To select a sample of Galactic halo giants, we use stellar distance estimates derived from the LAMOST stellar parameters (Carlin et al., 2015). This work showed that, given the typical uncertainties in stellar parameters given by the LAMOST pipeline, distances to most stars can be derived to accuracy. Our sample of halo giants is selected from the LAMOST database with the constraints: , , spectra having (in either the or band), derived parameters ,  K, and  kpc.333Throughout this work, we assume the Sun is at  kpc in a right-handed Galactic coordinate system. Line-of-sight velocities are converted to a Galactocentric frame (i.e., ) using a circular velocity of 220 km s and Solar peculiar velocity of  km s. The color and magnitude cuts exclude stars with spurious measurements or extreme stellar types (whose distances are not well-determined). The criterion ensures that the stars in our sample are many scale heights beyond the disk plane (the disk scale height is  kpc; e.g., Robin et al. 1996; Chen et al. 2001; Siegel et al. 2002; Jurić et al. 2008), minimizing the contribution of disk stars to our sample. We are interested in assembly of a sample of well-understood, first-ascent red giant branch (RGB) stars, so the and cuts are intended to remove objects that could be evolved stars (e.g., RR Lyrae, horizontal-branch, and asymptotic giant branch stars), while including sufficiently warm stars to retain the most metal-poor “normal” giants. Finally, the criterion, while generously allowing relatively low spectra into the sample, is still likely removing many legitimate K-giant stars from our sample; Liu et al. (2014) showed that K-giants can be reliably identified from LAMOST spectra even at low . For the current study, we choose to avoid including dwarf contamination that is inevitable in the low K-giant sample, but will include these in future expansions of this work. The distribution of Galactocentric distances () for this sample of 10,481 halo RGB stars is shown in Figure 1, and their density on the sky is shown in Figure 2. The sample contains stars extending beyond  kpc in the halo, with a substantial number of stars between  kpc. In Figure 2, most of the stars are at high Galactic latitudes well away from the plane (as enforced by our  kpc cut), with nearly the entire north Galactic cap region sampled substantially by LAMOST.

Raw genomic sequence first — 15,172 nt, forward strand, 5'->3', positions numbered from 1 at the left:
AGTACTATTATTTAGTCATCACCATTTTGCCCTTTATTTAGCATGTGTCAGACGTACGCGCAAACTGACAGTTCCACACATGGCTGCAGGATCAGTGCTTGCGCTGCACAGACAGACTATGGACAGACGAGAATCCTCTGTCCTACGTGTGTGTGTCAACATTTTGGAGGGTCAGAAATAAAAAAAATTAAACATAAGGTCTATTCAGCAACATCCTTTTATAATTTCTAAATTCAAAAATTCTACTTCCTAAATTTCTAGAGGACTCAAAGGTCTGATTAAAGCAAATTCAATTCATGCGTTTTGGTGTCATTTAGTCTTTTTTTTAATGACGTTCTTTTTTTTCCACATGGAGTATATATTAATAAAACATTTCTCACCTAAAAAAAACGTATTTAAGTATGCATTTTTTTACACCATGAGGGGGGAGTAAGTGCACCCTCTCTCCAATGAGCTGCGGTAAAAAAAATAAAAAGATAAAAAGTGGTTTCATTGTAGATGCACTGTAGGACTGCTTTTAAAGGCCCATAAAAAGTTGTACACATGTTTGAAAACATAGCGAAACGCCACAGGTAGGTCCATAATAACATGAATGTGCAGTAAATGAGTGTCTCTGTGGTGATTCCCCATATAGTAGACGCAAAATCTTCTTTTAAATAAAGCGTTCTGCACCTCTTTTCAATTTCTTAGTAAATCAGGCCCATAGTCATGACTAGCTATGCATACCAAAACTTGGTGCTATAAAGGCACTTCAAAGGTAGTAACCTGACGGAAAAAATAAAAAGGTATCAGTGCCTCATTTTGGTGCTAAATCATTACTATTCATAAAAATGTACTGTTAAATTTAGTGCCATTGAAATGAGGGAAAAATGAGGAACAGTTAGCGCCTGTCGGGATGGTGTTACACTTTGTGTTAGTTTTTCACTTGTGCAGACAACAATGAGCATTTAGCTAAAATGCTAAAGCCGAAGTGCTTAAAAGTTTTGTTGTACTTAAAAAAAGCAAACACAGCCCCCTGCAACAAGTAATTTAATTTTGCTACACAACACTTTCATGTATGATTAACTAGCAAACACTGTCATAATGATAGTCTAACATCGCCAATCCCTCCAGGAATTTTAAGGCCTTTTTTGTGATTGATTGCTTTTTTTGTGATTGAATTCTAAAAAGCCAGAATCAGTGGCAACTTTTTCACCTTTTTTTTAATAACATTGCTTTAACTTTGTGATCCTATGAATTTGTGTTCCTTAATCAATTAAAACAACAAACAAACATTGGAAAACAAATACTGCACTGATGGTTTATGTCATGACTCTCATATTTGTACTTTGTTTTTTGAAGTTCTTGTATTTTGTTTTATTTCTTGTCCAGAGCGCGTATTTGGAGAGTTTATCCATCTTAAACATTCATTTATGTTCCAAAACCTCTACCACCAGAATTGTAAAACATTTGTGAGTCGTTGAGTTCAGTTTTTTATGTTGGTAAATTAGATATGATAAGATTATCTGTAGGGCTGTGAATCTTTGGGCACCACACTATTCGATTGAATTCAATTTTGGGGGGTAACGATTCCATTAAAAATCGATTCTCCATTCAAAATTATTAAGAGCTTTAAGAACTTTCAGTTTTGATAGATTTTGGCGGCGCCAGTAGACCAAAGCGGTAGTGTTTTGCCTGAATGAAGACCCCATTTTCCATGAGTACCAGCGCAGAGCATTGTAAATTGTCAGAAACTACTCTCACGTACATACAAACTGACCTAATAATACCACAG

Figure 2.— Spatial density (in regions) of the 10,481 halo giants in the LAMOST DR1-3 sample. Note that the colorbar saturates at 60; some bins exceed this total.